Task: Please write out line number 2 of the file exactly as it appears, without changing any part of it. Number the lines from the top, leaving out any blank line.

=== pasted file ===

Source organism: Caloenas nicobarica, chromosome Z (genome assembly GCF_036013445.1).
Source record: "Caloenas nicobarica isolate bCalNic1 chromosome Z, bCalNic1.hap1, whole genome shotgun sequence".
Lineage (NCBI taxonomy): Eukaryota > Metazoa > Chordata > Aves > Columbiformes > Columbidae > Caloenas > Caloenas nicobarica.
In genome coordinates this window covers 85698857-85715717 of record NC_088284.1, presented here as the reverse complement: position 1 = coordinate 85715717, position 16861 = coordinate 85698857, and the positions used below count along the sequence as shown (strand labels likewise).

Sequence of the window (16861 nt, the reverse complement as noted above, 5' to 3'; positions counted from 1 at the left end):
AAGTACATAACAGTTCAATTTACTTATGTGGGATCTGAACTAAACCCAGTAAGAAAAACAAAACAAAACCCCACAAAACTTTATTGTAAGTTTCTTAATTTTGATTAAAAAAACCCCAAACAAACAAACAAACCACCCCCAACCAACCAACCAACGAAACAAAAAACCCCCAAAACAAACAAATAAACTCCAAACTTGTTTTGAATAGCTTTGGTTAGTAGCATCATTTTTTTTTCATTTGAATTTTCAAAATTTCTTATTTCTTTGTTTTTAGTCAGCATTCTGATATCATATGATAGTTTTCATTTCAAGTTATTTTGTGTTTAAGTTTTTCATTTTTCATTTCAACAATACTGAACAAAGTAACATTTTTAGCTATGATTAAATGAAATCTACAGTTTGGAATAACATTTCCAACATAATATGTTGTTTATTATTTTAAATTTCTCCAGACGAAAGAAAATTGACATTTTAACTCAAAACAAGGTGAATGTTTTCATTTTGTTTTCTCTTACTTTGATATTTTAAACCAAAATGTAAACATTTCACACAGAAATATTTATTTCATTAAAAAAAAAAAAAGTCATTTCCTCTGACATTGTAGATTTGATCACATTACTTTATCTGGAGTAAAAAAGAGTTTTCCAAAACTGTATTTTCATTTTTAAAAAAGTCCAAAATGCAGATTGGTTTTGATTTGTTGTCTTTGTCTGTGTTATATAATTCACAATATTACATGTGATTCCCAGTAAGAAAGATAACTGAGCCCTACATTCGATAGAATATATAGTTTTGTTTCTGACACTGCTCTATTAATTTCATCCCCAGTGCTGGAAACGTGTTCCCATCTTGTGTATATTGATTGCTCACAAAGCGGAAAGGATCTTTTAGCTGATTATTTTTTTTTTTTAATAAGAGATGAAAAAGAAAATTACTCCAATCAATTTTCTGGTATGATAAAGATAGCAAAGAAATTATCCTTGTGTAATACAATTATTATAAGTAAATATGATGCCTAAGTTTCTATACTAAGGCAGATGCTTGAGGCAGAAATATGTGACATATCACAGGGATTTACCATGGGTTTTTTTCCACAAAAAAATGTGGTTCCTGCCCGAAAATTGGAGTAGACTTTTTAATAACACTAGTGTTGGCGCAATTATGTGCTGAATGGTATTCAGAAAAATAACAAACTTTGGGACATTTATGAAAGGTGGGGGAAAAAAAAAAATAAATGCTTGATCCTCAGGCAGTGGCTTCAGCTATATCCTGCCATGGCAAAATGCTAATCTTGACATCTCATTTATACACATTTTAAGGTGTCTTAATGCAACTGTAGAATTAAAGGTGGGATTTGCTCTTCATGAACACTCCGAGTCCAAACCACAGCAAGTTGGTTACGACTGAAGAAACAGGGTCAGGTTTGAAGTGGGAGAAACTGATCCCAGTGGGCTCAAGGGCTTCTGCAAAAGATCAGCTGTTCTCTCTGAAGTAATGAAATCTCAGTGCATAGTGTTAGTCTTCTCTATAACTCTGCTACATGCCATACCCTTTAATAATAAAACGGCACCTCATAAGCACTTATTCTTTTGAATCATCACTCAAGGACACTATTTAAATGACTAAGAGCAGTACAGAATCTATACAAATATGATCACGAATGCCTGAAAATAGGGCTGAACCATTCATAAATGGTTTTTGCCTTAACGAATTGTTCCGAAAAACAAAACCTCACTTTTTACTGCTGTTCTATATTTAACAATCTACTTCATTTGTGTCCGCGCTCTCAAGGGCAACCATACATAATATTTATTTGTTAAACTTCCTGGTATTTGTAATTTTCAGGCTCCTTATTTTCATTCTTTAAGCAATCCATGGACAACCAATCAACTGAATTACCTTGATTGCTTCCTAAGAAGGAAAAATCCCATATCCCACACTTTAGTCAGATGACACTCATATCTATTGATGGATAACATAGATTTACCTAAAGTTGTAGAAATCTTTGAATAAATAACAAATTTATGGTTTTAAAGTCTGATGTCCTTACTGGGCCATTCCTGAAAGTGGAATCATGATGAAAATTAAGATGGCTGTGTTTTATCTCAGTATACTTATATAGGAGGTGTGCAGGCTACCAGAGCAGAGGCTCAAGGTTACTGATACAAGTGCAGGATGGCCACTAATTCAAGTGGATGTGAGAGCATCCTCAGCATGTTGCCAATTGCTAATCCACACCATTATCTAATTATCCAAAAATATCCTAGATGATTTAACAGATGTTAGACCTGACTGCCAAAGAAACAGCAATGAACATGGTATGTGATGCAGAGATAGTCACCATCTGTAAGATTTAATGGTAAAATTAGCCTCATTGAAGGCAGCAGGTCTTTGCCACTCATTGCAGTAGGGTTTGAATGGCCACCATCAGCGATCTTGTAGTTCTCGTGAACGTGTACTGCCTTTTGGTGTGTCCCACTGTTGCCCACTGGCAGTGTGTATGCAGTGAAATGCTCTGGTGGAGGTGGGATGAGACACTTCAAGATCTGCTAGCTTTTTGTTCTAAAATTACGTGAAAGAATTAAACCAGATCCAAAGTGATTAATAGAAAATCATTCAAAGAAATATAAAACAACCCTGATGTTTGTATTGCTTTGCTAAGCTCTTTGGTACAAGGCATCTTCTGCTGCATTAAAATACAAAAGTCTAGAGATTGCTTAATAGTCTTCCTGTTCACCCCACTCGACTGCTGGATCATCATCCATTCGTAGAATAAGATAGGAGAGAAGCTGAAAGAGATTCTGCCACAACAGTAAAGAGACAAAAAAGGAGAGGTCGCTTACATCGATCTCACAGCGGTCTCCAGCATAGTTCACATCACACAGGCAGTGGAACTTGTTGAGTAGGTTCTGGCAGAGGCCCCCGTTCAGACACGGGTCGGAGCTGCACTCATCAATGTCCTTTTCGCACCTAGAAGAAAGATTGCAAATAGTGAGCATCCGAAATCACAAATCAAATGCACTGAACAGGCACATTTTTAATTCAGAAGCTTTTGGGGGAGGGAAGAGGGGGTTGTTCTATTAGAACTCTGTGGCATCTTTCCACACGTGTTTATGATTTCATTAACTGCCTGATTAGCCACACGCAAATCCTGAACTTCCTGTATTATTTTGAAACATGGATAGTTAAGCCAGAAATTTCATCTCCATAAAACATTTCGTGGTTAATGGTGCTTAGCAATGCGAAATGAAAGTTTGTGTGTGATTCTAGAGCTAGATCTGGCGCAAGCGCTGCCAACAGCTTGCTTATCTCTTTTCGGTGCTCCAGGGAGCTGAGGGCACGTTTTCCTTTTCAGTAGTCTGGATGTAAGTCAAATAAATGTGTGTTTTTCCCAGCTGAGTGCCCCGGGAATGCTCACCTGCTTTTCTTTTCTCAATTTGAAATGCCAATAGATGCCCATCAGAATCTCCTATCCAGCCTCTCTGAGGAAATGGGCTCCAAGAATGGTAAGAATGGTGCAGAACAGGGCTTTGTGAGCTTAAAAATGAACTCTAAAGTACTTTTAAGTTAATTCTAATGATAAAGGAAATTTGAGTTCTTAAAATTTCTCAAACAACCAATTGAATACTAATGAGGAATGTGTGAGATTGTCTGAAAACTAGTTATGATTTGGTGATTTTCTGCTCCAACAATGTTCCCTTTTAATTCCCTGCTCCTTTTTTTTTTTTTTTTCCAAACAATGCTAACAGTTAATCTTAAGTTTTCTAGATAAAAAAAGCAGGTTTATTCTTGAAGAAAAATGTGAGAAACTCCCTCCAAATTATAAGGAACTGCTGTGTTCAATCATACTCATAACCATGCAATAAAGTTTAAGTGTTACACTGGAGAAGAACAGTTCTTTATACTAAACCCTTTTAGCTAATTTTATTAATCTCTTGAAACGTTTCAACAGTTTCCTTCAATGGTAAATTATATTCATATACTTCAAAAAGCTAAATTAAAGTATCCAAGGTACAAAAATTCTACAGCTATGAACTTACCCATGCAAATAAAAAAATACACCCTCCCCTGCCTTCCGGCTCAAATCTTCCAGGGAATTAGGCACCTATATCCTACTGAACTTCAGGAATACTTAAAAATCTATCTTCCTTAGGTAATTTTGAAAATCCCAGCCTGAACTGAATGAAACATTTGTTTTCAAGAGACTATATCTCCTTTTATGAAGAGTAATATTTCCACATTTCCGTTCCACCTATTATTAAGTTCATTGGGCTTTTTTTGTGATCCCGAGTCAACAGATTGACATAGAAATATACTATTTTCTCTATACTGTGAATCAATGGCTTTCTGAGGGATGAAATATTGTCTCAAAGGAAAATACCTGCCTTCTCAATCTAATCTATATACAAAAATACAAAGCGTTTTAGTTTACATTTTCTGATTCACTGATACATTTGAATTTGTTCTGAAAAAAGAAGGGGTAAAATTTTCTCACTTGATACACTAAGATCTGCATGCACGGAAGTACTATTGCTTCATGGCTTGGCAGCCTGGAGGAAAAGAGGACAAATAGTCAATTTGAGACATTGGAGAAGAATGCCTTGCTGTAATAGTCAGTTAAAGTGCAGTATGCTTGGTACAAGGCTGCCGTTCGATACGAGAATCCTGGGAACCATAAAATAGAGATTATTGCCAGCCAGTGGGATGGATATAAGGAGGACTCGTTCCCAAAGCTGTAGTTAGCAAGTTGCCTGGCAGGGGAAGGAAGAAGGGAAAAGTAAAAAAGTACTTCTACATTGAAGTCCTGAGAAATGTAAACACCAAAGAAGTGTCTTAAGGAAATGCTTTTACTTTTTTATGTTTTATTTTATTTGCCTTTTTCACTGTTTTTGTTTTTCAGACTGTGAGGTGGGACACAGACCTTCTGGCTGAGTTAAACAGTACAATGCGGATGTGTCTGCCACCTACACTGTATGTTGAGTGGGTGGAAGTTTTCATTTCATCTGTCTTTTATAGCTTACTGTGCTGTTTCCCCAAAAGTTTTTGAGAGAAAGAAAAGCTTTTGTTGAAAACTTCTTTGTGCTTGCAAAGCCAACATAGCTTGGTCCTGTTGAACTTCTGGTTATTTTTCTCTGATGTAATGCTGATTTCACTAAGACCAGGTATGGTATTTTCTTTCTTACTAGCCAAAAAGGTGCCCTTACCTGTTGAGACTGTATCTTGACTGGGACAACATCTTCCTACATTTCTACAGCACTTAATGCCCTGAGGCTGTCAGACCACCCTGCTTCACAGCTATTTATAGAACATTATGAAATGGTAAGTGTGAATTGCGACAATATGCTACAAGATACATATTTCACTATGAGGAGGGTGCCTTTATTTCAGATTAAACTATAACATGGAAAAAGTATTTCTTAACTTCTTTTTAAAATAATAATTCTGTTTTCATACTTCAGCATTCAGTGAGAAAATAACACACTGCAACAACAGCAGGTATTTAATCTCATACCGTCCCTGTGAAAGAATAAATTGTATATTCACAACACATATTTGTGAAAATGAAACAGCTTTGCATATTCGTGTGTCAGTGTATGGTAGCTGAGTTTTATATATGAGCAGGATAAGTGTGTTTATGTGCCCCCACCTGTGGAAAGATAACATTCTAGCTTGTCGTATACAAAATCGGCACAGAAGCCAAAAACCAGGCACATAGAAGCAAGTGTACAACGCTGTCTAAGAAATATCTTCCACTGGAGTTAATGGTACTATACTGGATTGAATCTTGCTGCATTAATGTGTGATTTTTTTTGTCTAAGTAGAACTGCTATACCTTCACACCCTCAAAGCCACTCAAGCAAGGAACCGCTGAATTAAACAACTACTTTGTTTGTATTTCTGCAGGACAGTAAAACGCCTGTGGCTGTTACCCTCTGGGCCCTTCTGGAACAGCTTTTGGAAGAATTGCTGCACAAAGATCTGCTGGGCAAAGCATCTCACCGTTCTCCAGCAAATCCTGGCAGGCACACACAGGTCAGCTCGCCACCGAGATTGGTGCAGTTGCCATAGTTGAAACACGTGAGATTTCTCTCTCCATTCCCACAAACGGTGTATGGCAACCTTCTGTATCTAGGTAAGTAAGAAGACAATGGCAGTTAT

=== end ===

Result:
Source record: "Caloenas nicobarica isolate bCalNic1 chromosome Z, bCalNic1.hap1, whole genome shotgun sequence".